Spire Harpenden Hospital introduces the Barrigel Spacer Service
20 October 2021
Spacers are an effective technique to reduce the side effects of prostate radiotherapy. They protect the rectum during radiotherapy treatment by reducing the proximity of the rectum to the prostate gland. Studies1 have shown that patients experience fewer bowel-related, urinary and erectile dysfunction side effects as well as improved quality of life compared with those who don’t have a spacer inserted.
How do spacers work?
The spacer pushes the rectum away from the prostate. This creates a protective gap that helps prevent damage to the rectum. The cancer cells can be accurately targeted while healthy organs and tissue are protected, reducing many side effects.
How is the spacer inserted?
Insertions are available as a day case procedure, performed by urologists within Spire Harpenden Hospital and a number of our national hospitals located throughout the UK. Consultant Urologists Mr James Michael Adshead and Miss Charlotte Foley provide this service at Spire Harpenden Hospital.
Your urologist will use a needle to insert the spacer between the prostate and the rectum. It's a minimally invasive procedure that takes around 30 minutes. The biodegradable spacer stays in position during your radiotherapy treatment cycle.
Video courtesy of GenesisCare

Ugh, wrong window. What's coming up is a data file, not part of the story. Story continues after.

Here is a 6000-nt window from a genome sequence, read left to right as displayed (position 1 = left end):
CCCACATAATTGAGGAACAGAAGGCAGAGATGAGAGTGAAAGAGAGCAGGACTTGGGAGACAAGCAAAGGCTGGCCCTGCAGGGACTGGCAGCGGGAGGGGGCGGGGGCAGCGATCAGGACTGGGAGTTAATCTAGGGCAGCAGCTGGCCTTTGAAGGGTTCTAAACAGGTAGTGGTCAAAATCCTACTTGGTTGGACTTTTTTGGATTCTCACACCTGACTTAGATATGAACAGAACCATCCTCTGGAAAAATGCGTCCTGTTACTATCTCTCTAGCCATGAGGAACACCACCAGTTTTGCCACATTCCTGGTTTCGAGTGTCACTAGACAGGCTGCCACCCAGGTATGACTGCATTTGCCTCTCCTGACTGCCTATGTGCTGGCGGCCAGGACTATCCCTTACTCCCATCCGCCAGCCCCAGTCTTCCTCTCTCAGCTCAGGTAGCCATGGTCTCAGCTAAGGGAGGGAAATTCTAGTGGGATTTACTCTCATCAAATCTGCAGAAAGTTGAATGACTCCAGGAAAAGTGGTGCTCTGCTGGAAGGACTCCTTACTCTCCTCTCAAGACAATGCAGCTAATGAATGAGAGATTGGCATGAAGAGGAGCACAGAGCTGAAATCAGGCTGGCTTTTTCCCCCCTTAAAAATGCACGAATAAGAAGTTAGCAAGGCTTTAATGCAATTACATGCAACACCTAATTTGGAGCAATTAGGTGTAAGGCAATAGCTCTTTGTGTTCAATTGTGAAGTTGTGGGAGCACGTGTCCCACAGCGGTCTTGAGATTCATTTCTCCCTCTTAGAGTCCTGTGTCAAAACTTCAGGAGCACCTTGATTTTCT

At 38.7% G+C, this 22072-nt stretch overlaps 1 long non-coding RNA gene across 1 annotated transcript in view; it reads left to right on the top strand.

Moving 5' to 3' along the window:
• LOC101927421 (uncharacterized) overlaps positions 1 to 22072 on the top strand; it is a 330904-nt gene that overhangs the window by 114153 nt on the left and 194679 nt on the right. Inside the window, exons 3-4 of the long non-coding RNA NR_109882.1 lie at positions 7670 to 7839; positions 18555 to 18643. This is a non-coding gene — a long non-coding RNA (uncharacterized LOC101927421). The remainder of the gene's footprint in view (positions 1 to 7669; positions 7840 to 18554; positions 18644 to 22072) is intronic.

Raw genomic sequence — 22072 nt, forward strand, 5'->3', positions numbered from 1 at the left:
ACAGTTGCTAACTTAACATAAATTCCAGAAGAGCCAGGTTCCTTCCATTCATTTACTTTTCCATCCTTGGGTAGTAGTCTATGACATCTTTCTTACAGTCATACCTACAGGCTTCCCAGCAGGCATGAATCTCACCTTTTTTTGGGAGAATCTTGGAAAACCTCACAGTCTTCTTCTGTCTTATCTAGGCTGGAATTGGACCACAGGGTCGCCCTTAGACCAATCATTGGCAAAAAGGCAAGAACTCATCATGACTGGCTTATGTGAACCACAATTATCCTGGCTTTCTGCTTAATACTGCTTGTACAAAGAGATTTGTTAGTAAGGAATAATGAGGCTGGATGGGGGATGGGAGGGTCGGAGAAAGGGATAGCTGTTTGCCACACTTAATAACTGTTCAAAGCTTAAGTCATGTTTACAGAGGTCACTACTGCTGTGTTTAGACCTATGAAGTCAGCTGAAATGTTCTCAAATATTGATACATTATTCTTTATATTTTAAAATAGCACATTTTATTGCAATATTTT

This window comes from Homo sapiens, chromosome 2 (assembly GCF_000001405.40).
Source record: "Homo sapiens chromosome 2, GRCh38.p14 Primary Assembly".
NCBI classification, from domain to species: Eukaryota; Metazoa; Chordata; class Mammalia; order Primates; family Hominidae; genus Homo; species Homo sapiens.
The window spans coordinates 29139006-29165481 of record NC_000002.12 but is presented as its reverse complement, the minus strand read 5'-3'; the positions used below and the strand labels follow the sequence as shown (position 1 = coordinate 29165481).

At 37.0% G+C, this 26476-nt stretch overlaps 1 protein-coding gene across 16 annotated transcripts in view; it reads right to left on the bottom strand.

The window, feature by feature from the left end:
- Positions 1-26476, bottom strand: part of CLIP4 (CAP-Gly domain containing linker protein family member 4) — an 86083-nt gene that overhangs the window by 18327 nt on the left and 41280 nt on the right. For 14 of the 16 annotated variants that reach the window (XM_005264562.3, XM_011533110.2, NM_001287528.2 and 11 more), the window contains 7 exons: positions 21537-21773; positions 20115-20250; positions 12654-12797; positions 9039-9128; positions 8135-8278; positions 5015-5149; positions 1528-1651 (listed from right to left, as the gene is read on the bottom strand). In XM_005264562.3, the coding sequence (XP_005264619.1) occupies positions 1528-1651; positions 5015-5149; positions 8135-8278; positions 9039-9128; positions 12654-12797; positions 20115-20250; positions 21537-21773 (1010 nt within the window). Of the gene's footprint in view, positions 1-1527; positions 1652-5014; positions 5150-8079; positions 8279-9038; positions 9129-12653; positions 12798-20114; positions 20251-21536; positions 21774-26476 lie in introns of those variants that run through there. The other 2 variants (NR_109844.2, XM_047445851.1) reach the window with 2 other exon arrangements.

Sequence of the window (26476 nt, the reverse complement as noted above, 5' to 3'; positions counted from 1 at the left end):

What happens afterwards?
The absorbable spacer is injected during a simple one-off procedure and is gradually absorbed and eliminated naturally from the body through the urine.
Most people recover quickly from the procedure without suffering any side effects. The consultant will talk through all the benefits and risks.
Are spacers for prostate cancer safe?
Spacers have been shown in clinical studies to be safe and effective, and they are approved by National Institute of Clinical Excellence (NICE). With the spacer in place, your consultant can target your cancer while reducing the risks of side effects compared to having radiotherapy without the spacer.
You may notice some temporary discomfort at the injection site and feel full in the back passage. Both these feelings normally pass quickly. There's also a very small risk of infection that can be treated with antibiotics if required.
1 Prada PJ, Fernández J, Martinez AA, et al. Transperineal injection of hyaluronic acid in anterior perirectal fat to decrease rectal toxicity from radiation delivered with intensity modulated brachytherapy or EBRT for prostate cancer patients. Int J Radiat Oncol Biol Phys. 2007;69(1):95-102.